Snaring ID tags

And the struggle goes on

In an attempt to bite the bullet and make the best of a bad situation, I rang the police this morning to get an ID number for my snares to comply with the new W&NE Act (Scotland 2011). This is the first day that the tags have been available for snare users, and while I knew that it was going to be an irritating necessity, I consoled myself with the fact that it would probably be a pain in the arse for the police too.

There are two police stations in Dumfries, so I rang ahead to find out which one was the right one to submit my form to. The woman on the telephone had never heard of snaring ID numbers, and promised to call me back as soon as she could find out. An hour later, the phone rang, but rather than tell me where to go, the woman told me that Dumfries & Galloway police force is not issuing the numbers until a dispute is settled as to who is responsible for them. She told me that it was not as simple as just getting an ID tag – I would have to apply for one and include a cheque for £20 in my application. Beyond that, she was clueless. She advised me to ring back in a month.

I don’t want to be cynical about this new legislation, but it has been a wholesale cock-up from beginning to end. Holyrood likes making new laws, but it doesn’t acknowledge the fact that the machinery required to back up legislation is incredibly slow. The police didn’t give a damn, and the only thing that they could tell me about the new law is that I am required to put my hand in my pocket to subsidise their bureaucracy. I had to wonder where the money from my council tax goes if not into funding police bureaucracy, but then I remembered with gratitude that the sickly orange glow of council streetlights over Dumfries at night isn’t free.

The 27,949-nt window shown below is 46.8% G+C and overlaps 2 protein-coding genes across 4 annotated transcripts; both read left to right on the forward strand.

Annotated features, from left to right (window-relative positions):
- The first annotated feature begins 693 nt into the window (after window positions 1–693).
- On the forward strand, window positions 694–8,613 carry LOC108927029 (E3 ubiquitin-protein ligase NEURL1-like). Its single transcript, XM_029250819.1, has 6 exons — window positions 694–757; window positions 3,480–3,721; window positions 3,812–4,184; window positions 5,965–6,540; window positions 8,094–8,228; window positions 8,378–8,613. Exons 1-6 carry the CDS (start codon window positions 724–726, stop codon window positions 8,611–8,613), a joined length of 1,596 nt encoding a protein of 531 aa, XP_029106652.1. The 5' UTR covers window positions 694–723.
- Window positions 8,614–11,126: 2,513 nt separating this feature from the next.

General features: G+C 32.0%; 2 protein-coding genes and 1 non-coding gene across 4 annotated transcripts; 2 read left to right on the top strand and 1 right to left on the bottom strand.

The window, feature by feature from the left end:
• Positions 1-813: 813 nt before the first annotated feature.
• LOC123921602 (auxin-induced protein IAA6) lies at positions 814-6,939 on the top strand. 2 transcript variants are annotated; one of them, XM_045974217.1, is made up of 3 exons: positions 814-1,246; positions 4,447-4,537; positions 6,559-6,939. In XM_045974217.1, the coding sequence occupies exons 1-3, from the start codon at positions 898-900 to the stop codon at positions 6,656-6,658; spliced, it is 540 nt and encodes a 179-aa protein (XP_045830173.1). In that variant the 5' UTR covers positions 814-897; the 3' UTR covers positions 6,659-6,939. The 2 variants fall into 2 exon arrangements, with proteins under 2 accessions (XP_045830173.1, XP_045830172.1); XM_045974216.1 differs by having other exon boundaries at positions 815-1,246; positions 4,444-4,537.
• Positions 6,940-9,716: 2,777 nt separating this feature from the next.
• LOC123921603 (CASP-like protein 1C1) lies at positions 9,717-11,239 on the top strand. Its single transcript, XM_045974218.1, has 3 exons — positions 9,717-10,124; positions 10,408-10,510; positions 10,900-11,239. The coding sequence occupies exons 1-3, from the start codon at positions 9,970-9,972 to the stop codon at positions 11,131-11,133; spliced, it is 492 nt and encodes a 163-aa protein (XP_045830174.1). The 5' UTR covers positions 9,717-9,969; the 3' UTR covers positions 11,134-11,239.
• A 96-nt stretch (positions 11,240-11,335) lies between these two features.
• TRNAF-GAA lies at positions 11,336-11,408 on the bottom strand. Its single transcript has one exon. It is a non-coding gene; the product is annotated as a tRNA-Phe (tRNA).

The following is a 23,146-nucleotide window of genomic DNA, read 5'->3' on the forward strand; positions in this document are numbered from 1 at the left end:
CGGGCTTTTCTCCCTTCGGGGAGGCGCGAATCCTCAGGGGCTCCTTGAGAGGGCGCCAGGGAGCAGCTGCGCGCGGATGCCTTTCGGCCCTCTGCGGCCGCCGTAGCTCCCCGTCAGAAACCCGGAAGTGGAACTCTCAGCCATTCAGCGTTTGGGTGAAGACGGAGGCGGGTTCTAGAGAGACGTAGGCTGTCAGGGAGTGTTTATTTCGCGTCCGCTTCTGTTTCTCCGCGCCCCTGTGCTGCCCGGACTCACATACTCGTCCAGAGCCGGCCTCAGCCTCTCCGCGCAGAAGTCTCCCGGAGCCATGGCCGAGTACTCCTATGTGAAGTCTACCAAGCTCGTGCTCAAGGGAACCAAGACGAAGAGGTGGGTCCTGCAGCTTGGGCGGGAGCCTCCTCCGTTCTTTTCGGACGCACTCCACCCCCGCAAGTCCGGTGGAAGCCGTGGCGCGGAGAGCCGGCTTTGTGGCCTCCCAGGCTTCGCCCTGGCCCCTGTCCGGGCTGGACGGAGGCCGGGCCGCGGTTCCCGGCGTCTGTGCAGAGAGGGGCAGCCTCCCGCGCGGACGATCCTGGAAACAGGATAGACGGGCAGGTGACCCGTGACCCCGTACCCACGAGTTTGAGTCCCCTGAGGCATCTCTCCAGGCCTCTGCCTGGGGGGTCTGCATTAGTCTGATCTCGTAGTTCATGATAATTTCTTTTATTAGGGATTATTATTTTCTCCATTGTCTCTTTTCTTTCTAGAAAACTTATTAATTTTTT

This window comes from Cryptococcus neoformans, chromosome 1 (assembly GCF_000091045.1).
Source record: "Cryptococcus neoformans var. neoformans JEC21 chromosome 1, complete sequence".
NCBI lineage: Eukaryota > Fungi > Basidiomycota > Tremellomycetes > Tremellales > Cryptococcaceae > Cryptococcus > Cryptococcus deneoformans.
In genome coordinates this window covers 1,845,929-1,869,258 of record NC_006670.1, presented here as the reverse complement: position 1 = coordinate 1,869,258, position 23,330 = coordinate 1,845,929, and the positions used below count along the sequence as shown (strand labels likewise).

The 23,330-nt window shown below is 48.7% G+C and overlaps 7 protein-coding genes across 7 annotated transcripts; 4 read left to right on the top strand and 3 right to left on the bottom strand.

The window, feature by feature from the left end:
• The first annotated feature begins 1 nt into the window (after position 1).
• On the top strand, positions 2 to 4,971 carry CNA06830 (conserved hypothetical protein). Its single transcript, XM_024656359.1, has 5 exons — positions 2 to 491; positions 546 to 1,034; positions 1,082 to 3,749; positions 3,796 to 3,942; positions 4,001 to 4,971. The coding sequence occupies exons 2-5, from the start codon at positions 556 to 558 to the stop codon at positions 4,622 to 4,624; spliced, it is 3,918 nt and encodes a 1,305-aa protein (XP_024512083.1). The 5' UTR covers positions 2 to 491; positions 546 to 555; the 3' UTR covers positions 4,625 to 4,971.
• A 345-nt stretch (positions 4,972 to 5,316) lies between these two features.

I paid £40 to take a snaring course and now I have to pay £20 to get a number to put on my tags and about £10 for a couple of dozen tags. This is because the Scottish people want to be able to keep tabs on how I’m controlling vermin as part of a conservation project. I just can’t be persuaded to believe that this maddening half-way house between keeping snares and banning them is satisfactory to anyone at all.

Some people say that we should be grateful that we still have snares at all, and I have to agree with them. There’s no point being pessimistic, and it’s worth noticing that we are being deliberately forced into a corner which (our opponents hope) will eventually try our patience so much that we’ll say “bugger it” and stop snaring altogether. Then snaring can be made illegal altogether, either because people ignore the legislation and go on as they always have, making the situation seem as though tighter regulations are called for, or because people stop using snares because they can’t face the forms, cheques and passport photographs involved. You can’t argue that snares are important if the people who use them are put off by a bit of simple paperwork.

We are all being punished for the silliness of a few people who’ve caught dogs and badgers, and it’s patently obvious that blanket regulations restricting the use of snares for everyone is just a cack-handed, lazy attempt to fix a problem by people who can’t really be bothered to put any thought into it. If there’s any justice in the world, that gross, misshapen bloater Alex Salmond will lose the independence referendum and then be tossed into the Forth along with everyone who creams off a wage at the taxpayer’s expense and passes their days mooching around Holyrood making adjustments to the central heating and worrying about whether to wear their ID badge lanyard under their collar or over it.

I’ll be snaring until the law puts a stop to it altogether – I’m prepared to jump through all the hoops and deal with all the policemen because I know that predator control is vital to the sort of conservation work that I do, and that without snares, my difficult job becomes a tremendous amount more difficult. That day is probably coming soon, but there will be plenty more dead foxes between now and then. As far as black grouse go, I’ll keep fighting even though one hand will be tied behind my back.

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